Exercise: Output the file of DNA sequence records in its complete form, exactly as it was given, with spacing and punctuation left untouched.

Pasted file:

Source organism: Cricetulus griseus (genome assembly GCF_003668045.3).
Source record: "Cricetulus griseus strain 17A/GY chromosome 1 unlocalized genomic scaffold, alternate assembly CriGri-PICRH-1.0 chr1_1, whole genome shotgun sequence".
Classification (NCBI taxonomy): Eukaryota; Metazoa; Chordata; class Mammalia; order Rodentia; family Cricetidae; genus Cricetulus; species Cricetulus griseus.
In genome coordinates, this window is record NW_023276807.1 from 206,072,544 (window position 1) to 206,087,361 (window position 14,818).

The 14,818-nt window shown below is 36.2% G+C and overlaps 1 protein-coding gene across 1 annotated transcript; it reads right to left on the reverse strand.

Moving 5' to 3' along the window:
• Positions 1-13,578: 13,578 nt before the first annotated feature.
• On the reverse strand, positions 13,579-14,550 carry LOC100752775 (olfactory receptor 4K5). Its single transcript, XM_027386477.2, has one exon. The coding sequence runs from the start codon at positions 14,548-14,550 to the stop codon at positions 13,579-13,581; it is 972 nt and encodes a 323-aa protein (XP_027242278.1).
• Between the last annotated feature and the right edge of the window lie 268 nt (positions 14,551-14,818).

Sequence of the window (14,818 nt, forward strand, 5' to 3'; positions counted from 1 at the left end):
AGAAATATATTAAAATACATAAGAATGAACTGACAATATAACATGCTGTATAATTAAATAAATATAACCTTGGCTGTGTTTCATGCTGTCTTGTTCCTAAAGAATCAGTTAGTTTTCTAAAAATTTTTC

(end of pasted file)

Source organism: Cricetulus griseus (genome assembly GCF_003668045.3).
Source record: "Cricetulus griseus strain 17A/GY chromosome 1 unlocalized genomic scaffold, alternate assembly CriGri-PICRH-1.0 chr1_1, whole genome shotgun sequence".
Classification (NCBI taxonomy): Eukaryota; Metazoa; Chordata; class Mammalia; order Rodentia; family Cricetidae; genus Cricetulus; species Cricetulus griseus.
In genome coordinates, this window is record NW_023276807.1 from 206,072,544 (window position 1) to 206,087,361 (window position 14,818).

The 14,818-nt window shown below is 36.2% G+C and overlaps 1 protein-coding gene across 1 annotated transcript; it reads right to left on the reverse strand.

Moving 5' to 3' along the window:
• Positions 1-13,578: 13,578 nt before the first annotated feature.
• On the reverse strand, positions 13,579-14,550 carry LOC100752775 (olfactory receptor 4K5). Its single transcript, XM_027386477.2, has one exon. The coding sequence runs from the start codon at positions 14,548-14,550 to the stop codon at positions 13,579-13,581; it is 972 nt and encodes a 323-aa protein (XP_027242278.1).
• Between the last annotated feature and the right edge of the window lie 268 nt (positions 14,551-14,818).

Sequence of the window (14,818 nt, forward strand, 5' to 3'; positions counted from 1 at the left end):
AGAAATATATTAAAATACATAAGAATGAACTGACAATATAACATGCTGTATAATTAAATAAATATAACCTTGGCTGTGTTTCATGCTGTCTTGTTCCTAAAGAATCAGTTAGTTTTCTAAAAATTTTTC